She loves the Pesto Knots and Curry Pockets from the Potsdam Food Co-op's Bakery and often wishes that she had one of those to take to school. Well, I can't get to Potsdam very often so I decided to try to make some curry pockets at home. I did a lot of research and didn't find anything definitive about how to go about it. I probably should have just called Chris at the bakery.
|Curry Pockets and Roll|
They are a hit! I've never gotten cinnamon roll dough to come out right - it is always too dry and tough but this bread machine recipe was just right. The dough isn't too sweet and Svenya's homemade milk and butter add a slightly heartier taste to the bread. Everyone is hoping that I will make another batch tonight for actual cinnamon rolls and now I'm looking forward to trying different fillings - spinach curry, spinach & cheese, some chutneys - anything that would be good wrapped in bread! If we didn't have Mr. Death-by-Anaphylactic-Shock-when-you-shove-a-Walnut-in-his-Mouth-Maxxwell in the house, I'd be making nut chutneys right now!
The dough (a very large batch!):
From The Bread Machine Cookbook by Donna Rathmell German
1 1/3 cup Milk
2 1/2 Tbs. Butter
2 2/3 Tbs. Sugar
2/3 tsp. Salt
4 cups all purpose Flour
2 1/2 tsp. yeast
Put everything in your bread machine (or Kitchen Aide if you're lucky enough to have one) and set it to the dough cycle. The dough ends up being pretty darn close to a batter, very wet and gooey but it rises and bakes wonderfully.
About 20 minutes before the end of the dough cycle, get your curry or chutney or cinnamon goo ready. (I sauteed half of a large, finely chopped onion in Olive oil, stirred in some Garam Masala and mild curry powder and added 1 cup of red lentils & 2 cups of water after the onions were soft and starting to caramelize. Bring the lentils to a boil and then simmer for about 10-15 minutes. Make sure the pot doesn't go dry!)
When your dough & curry are ready, grease up your hands with Olive oil or Butter and turn the dough out onto a heavily floured surface. Pat, stretch and roll it (gently - don't overwork this soft dough because you want it to rise well again!) into a large square or rectangle. You'll need a lot of counter space for this.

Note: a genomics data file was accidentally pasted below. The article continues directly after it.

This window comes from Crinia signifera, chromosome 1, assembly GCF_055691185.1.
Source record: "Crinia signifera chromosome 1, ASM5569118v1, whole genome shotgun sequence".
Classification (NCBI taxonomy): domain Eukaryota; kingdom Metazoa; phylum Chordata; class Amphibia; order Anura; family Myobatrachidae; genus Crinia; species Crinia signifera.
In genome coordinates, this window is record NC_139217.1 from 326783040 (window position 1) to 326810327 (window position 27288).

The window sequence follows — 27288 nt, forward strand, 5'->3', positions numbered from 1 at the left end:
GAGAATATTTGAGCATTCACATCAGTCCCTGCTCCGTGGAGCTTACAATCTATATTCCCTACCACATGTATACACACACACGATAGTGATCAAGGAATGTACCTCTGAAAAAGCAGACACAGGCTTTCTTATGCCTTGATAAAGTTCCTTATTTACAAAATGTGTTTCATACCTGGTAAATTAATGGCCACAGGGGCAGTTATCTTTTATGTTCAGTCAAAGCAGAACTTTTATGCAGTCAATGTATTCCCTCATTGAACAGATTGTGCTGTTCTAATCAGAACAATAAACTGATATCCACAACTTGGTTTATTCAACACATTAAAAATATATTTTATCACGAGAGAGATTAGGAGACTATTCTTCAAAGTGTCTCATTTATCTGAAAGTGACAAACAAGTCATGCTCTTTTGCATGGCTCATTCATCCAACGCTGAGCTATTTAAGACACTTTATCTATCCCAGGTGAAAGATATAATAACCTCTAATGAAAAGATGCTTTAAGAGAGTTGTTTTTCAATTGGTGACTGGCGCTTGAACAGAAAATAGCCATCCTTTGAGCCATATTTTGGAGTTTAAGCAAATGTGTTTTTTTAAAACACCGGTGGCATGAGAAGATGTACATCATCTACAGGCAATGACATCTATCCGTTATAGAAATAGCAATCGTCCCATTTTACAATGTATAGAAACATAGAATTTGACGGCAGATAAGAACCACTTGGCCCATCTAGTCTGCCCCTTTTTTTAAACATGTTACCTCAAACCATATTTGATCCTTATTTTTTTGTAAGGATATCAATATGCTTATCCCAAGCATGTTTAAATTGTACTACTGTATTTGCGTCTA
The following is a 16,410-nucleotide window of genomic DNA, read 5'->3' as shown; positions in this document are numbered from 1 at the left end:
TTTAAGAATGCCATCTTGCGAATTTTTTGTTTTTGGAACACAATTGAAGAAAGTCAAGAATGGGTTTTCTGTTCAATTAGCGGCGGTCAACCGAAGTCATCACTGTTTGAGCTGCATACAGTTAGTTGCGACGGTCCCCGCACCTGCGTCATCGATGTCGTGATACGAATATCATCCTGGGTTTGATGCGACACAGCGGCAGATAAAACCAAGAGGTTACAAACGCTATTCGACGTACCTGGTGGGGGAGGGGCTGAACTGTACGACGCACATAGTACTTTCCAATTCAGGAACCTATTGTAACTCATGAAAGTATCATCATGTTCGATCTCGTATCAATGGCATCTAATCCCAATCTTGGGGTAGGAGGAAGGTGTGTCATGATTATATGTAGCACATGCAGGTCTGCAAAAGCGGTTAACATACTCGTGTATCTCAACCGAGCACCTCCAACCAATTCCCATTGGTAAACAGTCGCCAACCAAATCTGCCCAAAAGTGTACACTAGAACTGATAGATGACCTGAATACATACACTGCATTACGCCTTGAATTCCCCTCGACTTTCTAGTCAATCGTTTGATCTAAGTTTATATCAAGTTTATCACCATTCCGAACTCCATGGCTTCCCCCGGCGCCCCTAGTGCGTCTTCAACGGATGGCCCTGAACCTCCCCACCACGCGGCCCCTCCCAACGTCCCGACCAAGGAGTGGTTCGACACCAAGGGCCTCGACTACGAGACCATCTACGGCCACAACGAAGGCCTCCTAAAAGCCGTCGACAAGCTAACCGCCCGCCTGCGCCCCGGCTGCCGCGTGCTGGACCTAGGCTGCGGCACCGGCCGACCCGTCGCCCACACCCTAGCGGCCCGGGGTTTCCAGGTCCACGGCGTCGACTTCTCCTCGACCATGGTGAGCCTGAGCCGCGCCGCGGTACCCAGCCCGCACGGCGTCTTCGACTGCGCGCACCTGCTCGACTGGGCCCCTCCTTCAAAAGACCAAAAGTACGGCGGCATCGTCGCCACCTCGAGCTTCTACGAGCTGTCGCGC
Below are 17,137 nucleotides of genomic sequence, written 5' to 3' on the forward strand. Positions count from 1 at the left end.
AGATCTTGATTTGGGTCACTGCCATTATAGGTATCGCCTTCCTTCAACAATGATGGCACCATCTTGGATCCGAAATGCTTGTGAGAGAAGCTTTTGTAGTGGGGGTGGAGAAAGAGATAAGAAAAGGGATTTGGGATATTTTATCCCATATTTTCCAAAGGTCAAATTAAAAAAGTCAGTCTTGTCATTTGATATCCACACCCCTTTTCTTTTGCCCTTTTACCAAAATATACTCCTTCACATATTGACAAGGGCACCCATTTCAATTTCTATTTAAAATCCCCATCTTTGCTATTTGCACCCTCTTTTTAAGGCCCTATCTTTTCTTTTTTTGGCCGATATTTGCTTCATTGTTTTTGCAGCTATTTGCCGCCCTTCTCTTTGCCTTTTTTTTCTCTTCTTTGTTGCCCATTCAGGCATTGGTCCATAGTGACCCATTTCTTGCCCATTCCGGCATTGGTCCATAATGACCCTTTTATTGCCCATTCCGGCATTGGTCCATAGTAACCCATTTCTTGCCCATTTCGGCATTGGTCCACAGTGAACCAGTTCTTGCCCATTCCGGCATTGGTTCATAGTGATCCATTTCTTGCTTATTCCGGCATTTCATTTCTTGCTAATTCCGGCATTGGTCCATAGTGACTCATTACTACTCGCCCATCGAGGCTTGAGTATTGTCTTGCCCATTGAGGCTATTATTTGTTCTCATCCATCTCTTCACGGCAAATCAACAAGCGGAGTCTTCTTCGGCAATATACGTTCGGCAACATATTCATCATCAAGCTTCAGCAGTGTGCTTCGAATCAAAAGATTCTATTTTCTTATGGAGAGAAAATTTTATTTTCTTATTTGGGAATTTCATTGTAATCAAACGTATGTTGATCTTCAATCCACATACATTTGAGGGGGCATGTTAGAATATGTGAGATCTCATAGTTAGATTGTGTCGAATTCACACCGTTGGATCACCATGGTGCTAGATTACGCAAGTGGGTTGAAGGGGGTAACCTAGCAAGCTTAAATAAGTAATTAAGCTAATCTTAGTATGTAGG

I cut half of my dough into 5 inch squares, dropped a bit of curry onto the middle of each one and pinched the edges up over the top to seal. The dough was so gooey that getting it to seal was easy. Transfer the pockets to a greased cookie sheet with a well floured, metal spatula. (You could put the pockets on parchment paper if you wanted but I was all out.) Cover them with a damp towel or plastic wrap and let them rise in a warm place for 30-40 more minutes. Bake in a 400 F oven for about 18-22 minutes - until they are golden brown on top. Refrain from biting them until they cool down just a bit.
For the other half of my dough, I stirred some cottage cheese into the remaining lentil curry and mashed the stuff up a bit with a big spoon. I spread the cheese-curry paste over most of the surface of the dough rectangle and then rolled it up into a large loaf. Again, I used a well floured metal spatula to ease the dough off my counter top and prevent it from ripping. I placed the large loaf on another greased baking sheet, let it rise for about 40 minutes and baked it at 400 degrees F for about 20 minutes.
I have two of Donna German's Bread Machine cookbooks and LOVE them. I got mine at a garage sale for 50 cents a piece but I see that they are still available at Amazon, along with some other books of hers that I may have to invest in. I cook everything from the recipes on my machines regular bread cycle. Most recipes rise well (as long as my kitchen is above 20 degrees!) and have good texture. She does use a lot of nuts so I've had to modify some or just not make those breads.
You can see that there is flour coating parts of my pockets and loaf. If I were into being fancy, I would use cornmeal instead of flour to coat my work surface and then they would have nice, crumbly texture where the flour is.
You want to be careful that your plastic or towel does not stick to the dough while it is rising. Brushing it with butter would help (and would give a pretty toasted gloss to the finished bread) but I just made sure I lifted the paper towel occasionally and kept it very slightly damp.
This dough recipe does not make the healthiest bread in the universe. It is NOT low cal, low fat or low carb! If you want to eat pastry but don't want to look like one, you have to make room for it in your daily calorie & fat allowance. That's not a problem for Molly - she needs more calories and her brain & endocrine system still like fat - especially the healthy fats that Svenya makes for her in her milk. However, I will have to either cut back somewhere else or spend more time moving around in order to keep losing weight with these laying around!
When you make yours, you could make sure you use skim milk (which is great because it has more protein per cup than whole milk and that is what the dough wants) and you could try substituting up to half of the white flour with very finely ground whole wheat pastry flour. Regular WW flour will be too coarse and result in a heavy loaf that does not rise as well. Don't try to substitute anything for the butter, margarine or oil simply won't do the trick when it comes to pastry. If you are concerned about cholesterol in the butter & eggs, see if you can find a local farmer who sells unpasteurized, non-homogenized butter or cream from pasture fed cows and eggs from free range hens. The nutritional content of these more naturally produced foods are significantly healthier than those of factory-farm produced food.